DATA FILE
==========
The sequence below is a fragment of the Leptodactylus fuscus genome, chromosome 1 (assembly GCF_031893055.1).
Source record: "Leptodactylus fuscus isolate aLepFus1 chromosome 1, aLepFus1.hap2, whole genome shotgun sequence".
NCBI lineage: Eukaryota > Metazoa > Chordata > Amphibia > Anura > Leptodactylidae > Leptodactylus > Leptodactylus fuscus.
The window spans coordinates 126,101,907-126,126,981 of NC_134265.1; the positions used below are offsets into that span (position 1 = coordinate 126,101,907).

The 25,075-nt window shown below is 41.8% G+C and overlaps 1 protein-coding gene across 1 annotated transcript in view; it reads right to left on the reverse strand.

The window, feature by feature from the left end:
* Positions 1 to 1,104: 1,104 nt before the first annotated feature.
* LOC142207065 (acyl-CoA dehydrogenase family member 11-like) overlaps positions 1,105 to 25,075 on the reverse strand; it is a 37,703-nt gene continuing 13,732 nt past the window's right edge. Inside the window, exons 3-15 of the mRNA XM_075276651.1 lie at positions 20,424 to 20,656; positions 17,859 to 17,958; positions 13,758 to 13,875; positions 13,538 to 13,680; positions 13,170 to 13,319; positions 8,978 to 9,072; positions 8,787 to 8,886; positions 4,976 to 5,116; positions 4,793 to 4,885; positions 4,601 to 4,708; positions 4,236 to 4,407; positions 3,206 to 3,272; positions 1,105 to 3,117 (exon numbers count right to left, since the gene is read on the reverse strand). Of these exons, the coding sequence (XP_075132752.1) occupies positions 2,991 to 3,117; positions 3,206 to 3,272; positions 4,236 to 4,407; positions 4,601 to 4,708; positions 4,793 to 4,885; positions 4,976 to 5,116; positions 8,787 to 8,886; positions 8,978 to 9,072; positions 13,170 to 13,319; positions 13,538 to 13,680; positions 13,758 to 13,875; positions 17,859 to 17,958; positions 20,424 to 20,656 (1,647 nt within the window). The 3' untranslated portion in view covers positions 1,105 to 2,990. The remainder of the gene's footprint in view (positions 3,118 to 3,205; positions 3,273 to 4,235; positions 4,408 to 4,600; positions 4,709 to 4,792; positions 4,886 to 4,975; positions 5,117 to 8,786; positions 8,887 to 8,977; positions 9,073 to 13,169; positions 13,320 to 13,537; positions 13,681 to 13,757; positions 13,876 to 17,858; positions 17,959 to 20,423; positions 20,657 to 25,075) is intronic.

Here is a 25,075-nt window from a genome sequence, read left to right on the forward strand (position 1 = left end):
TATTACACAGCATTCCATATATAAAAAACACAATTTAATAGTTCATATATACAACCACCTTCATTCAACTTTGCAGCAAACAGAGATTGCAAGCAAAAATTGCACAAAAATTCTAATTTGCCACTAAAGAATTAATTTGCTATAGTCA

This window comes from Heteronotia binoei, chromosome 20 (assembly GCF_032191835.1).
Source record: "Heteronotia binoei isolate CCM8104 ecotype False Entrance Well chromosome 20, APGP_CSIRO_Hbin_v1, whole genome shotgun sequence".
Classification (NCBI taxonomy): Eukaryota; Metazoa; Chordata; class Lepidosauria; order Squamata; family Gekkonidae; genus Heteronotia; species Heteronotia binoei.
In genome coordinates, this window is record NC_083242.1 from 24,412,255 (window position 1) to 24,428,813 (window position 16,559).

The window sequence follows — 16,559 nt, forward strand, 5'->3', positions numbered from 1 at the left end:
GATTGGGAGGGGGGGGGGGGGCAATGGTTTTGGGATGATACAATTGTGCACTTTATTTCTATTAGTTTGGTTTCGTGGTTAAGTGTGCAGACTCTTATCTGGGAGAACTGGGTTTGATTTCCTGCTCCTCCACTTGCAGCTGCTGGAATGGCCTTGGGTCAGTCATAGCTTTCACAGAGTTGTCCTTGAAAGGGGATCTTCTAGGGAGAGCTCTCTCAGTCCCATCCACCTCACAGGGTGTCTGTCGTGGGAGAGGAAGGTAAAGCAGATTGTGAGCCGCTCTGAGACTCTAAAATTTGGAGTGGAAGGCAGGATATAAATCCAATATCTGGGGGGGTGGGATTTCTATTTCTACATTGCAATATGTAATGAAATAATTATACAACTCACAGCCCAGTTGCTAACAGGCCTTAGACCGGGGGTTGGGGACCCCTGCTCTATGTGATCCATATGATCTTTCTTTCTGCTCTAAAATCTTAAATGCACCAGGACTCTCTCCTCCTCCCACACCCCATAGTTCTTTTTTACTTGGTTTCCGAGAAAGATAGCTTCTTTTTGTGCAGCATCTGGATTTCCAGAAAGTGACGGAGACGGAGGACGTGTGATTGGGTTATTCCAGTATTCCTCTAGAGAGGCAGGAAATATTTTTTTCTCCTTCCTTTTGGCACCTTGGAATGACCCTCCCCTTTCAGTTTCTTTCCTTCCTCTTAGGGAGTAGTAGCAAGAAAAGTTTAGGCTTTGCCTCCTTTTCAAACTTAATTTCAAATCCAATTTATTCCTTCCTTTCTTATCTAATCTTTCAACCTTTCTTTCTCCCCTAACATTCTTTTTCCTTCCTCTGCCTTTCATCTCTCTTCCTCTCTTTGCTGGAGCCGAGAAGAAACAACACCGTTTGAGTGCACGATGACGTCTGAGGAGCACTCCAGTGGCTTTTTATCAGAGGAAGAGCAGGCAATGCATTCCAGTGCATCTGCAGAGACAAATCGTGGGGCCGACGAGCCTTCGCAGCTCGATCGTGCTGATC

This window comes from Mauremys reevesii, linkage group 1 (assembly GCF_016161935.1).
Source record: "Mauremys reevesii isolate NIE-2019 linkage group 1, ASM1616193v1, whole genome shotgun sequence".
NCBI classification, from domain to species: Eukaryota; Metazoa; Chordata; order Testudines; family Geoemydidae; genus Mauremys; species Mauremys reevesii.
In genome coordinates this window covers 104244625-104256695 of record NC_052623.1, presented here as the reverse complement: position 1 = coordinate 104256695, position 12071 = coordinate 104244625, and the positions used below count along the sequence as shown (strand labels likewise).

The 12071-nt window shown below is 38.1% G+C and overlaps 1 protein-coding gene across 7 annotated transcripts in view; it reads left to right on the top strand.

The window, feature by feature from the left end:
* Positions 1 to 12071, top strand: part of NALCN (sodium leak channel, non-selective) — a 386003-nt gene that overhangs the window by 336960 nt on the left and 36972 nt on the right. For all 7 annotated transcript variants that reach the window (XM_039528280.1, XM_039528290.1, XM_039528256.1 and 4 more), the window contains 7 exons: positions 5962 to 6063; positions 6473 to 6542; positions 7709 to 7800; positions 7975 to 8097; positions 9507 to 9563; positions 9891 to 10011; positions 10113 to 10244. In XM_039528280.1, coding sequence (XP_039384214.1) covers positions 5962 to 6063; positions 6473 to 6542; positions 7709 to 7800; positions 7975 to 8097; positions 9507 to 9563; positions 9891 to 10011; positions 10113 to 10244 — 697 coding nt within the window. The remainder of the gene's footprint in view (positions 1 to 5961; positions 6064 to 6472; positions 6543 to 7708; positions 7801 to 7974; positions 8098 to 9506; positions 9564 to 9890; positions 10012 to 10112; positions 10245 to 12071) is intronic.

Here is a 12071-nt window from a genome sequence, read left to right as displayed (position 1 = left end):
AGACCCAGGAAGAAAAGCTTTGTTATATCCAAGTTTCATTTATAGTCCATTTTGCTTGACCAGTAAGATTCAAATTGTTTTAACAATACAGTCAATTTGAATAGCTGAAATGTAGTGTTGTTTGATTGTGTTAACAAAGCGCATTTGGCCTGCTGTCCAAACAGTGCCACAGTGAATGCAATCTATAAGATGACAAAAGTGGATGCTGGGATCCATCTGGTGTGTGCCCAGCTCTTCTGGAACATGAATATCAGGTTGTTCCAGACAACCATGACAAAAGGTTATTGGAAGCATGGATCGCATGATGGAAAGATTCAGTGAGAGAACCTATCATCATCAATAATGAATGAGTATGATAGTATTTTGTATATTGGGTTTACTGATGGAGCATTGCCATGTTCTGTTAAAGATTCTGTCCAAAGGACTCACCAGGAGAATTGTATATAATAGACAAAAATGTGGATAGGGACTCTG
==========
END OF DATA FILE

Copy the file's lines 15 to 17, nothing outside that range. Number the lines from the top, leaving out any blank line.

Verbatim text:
The window sequence follows — 16,559 nt, forward strand, 5'->3', positions numbered from 1 at the left end:
GATTGGGAGGGGGGGGGGGGGCAATGGTTTTGGGATGATACAATTGTGCACTTTATTTCTATTAGTTTGGTTTCGTGGTTAAGTGTGCAGACTCTTATCTGGGAGAACTGGGTTTGATTTCCTGCTCCTCCACTTGCAGCTGCTGGAATGGCCTTGGGTCAGTCATAGCTTTCACAGAGTTGTCCTTGAAAGGGGATCTTCTAGGGAGAGCTCTCTCAGTCCCATCCACCTCACAGGGTGTCTGTCGTGGGAGAGGAAGGTAAAGCAGATTGTGAGCCGCTCTGAGACTCTAAAATTTGGAGTGGAAGGCAGGATATAAATCCAATATCTGGGGGGGTGGGATTTCTATTTCTACATTGCAATATGTAATGAAATAATTATACAACTCACAGCCCAGTTGCTAACAGGCCTTAGACCGGGGGTTGGGGACCCCTGCTCTATGTGATCCATATGATCTTTCTTTCTGCTCTAAAATCTTAAATGCACCAGGACTCTCTCCTCCTCCCACACCCCATAGTTCTTTTTTACTTGGTTTCCGAGAAAGATAGCTTCTTTTTGTGCAGCATCTGGATTTCCAGAAAGTGACGGAGACGGAGGACGTGTGATTGGGTTATTCCAGTATTCCTCTAGAGAGGCAGGAAATATTTTTTTCTCCTTCCTTTTGGCACCTTGGAATGACCCTCCCCTTTCAGTTTCTTTCCTTCCTCTTAGGGAGTAGTAGCAAGAAAAGTTTAGGCTTTGCCTCCTTTTCAAACTTAATTTCAAATCCAATTTATTCCTTCCTTTCTTATCTAATCTTTCAACCTTTCTTTCTCCCCTAACATTCTTTTTCCTTCCTCTGCCTTTCATCTCTCTTCCTCTCTTTGCTGGAGCCGAGAAGAAACAACACCGTTTGAGTGCACGATGACGTCTGAGGAGCACTCCAGTGGCTTTTTATCAGAGGAAGAGCAGGCAATGCATTCCAGTGCATCTGCAGAGACAAATCGTGGGGCCGACGAGCCTTCGCAGCTCGATCGTGCTGATC

This window comes from Mauremys reevesii, linkage group 1 (assembly GCF_016161935.1).